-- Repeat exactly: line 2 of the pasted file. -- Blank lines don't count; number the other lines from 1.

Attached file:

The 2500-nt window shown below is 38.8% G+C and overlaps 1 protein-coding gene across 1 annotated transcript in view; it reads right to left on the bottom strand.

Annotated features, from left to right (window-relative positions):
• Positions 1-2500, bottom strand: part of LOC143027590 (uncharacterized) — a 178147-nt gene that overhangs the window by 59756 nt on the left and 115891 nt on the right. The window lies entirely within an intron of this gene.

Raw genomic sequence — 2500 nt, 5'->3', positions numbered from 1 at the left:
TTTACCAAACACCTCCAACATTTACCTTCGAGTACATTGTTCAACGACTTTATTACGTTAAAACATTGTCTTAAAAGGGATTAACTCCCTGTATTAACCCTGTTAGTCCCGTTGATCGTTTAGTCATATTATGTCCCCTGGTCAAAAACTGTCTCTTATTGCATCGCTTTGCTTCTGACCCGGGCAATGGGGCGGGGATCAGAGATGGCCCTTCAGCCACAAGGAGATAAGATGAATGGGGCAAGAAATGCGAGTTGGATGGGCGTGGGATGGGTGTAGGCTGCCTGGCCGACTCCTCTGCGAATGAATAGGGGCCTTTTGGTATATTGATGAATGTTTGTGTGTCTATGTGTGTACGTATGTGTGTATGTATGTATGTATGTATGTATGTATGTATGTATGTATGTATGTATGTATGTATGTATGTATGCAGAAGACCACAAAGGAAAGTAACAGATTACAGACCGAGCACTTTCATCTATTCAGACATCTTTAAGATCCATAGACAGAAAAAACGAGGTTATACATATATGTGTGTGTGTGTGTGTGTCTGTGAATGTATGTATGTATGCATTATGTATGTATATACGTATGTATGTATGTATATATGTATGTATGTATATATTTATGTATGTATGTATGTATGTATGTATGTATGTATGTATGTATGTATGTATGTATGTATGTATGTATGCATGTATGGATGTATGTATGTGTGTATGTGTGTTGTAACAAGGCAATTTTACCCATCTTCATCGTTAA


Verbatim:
Annotated features, from left to right (window-relative positions):